Journal Article

Tully–Fisher relations from an H <span class="smallCaps">i</span>-selected sample

M. J. Meyer, M. A. Zwaan, R. L. Webster, S. Schneider and L. Staveley-Smith

in Monthly Notices of the Royal Astronomical Society

Published on behalf of The Royal Astronomical Society

Volume 391, issue 4, pages 1712-1728
Published in print December 2008 | ISSN: 0035-8711
Published online December 2008 | e-ISSN: 1365-2966 | DOI: http://dx.doi.org/10.1111/j.1365-2966.2008.13424.x
Tully–Fisher relations from an H i-selected sample

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The optical and near-infrared Tully–Fisher relations are examined for an H i-selected sample of galaxies. This sample is unique in that membership is simply defined by the overlap of blind 21-cm, optical and near-infrared catalogues, rather than pre-selecting candidate Tully–Fisher galaxies for which to obtain rotational measurements. Three fundamental questions are considered: (i) Does the scatter depend on a third variable? (ii) What is the intrinsic scatter of the relationship? (iii) What is the slope of the z= 0 relationship as a function of wavelength, and can a single slope relationship be obtained by converting to stellar or baryonic mass? The H i Parkes All-Sky Survey (HIPASS) Catalogue (HICAT) provides 21-cm linewidths for 4315 galaxies selected purely on their H i content, and enables the Tully–Fisher relation to be studied without the need to optically pre-select galaxies for which to obtain rotational measures. ESO-LV and the Two Micron All-Sky Survey (2MASS) are used for optical (B, R) and near-infrared (J, H, K) photometry, with samples of up to 351 and 860 galaxies examined, respectively.

Third parameter dependencies are tested by correlating offsets from the derived B- and K-band relations with candidate observed and intrinsic variables. A strong dependence is found on purely observational parameters such as galaxy inclination and size. Large-scale galaxy flows are also found to increase observed scatter. Correlations of Tully–Fisher offset with physical properties are found to be strongly dependent on the fitted slope of relation, indicating that if real, these dependencies are weak and largely act in parallel to the observed relations. However, a potential dependence is observed on stellar population (as measured by B-R colour) and star formation rate (measured by far-infrared luminosity).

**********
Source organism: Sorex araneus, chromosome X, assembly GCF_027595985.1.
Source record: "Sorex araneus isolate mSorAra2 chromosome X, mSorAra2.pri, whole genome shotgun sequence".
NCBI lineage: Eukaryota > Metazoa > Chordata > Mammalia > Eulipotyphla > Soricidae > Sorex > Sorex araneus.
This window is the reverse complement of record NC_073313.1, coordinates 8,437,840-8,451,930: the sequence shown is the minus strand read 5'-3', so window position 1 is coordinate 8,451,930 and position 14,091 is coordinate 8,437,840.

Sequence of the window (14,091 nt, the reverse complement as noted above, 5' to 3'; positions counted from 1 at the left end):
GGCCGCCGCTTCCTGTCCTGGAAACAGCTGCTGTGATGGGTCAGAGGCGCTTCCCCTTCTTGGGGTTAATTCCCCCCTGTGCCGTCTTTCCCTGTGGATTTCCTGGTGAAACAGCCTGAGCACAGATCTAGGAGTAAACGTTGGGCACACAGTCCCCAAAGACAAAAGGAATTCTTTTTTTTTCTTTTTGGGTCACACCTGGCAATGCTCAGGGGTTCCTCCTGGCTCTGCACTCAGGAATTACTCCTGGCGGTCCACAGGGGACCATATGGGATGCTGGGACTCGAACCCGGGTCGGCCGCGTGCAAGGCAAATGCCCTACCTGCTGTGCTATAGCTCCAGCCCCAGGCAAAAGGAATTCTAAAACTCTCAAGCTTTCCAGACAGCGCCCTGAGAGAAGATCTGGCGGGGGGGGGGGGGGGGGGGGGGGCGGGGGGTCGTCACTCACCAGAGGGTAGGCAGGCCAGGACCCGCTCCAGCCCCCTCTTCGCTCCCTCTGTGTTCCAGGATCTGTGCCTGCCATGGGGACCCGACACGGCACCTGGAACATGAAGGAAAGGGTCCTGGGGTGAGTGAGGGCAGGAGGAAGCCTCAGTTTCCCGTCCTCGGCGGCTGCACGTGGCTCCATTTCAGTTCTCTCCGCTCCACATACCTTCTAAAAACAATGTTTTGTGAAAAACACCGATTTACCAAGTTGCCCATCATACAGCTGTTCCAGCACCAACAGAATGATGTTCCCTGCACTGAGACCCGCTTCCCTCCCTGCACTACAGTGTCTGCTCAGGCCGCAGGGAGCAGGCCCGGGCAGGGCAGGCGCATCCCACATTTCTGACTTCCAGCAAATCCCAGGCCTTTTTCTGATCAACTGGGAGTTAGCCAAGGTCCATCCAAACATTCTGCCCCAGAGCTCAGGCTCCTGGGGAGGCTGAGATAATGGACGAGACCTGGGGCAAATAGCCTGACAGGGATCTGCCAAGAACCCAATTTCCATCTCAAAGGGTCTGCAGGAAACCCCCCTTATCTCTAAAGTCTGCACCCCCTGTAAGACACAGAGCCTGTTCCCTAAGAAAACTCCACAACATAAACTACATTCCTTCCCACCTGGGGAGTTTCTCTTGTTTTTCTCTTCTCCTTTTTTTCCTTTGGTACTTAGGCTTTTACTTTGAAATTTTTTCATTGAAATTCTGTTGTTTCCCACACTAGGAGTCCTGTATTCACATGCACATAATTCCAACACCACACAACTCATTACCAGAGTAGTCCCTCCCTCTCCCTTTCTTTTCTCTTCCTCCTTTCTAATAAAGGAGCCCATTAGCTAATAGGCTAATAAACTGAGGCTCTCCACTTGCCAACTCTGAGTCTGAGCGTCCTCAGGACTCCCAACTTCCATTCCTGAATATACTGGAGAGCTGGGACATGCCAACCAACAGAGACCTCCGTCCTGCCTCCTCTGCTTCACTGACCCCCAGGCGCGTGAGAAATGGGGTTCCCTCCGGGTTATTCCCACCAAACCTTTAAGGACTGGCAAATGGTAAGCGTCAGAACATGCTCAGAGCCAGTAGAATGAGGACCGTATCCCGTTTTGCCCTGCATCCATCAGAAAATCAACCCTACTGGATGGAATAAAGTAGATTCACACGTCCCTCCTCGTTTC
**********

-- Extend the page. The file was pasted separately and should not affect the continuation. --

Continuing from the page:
The intrinsic scatter and slope of the Tully–Fisher relation are measured by applying galaxy selection cuts to minimize observational errors. For the B-band relation, a slope of 3.40 ± 0.09 is obtained with an observed scatter of 0.40 mag (intrinsic 0.33 mag), and for the K-band relation a slope of 3.75 ± 0.08 is found with an observed scatter of 0.33 mag (intrinsic 0.25 mag). Including the observed H i masses to calculate baryonic relations, a slope of 3.91 ± 0.13 is obtained in B and 4.35 ± 0.14 in K.

Keywords: galaxies: kinematics and dynamics; galaxies: spiral; radio lines: galaxies; methods: observational; distance scale

Journal Article.  9011 words.  Illustrated.

Subjects: Astronomy and Astrophysics

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